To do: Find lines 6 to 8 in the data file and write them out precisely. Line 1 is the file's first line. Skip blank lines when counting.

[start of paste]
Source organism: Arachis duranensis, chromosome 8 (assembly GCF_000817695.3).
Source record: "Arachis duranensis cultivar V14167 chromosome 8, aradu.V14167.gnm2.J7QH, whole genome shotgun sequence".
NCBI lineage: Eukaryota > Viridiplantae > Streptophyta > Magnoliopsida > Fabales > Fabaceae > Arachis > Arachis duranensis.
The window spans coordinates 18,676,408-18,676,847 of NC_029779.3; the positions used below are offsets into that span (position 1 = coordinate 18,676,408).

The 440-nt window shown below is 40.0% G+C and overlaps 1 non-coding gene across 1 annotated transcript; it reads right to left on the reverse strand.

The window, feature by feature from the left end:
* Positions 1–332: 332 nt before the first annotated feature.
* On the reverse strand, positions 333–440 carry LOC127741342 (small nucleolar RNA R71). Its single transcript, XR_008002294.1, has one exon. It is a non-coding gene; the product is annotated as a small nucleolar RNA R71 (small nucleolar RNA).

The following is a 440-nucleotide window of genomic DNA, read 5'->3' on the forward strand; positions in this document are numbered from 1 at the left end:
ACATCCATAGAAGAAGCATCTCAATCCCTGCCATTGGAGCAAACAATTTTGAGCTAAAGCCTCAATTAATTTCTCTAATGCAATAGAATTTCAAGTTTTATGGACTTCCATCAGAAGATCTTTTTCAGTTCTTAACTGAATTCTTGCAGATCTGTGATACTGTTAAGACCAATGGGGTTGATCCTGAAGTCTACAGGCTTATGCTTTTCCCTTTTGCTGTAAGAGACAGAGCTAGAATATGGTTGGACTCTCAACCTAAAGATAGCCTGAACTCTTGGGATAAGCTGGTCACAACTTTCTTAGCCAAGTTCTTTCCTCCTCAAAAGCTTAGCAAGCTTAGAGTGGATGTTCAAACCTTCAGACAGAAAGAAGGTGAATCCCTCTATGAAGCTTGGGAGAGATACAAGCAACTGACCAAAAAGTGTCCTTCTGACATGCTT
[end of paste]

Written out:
The window, feature by feature from the left end:
* Positions 1–332: 332 nt before the first annotated feature.
* On the reverse strand, positions 333–440 carry LOC127741342 (small nucleolar RNA R71). Its single transcript, XR_008002294.1, has one exon. It is a non-coding gene; the product is annotated as a small nucleolar RNA R71 (small nucleolar RNA).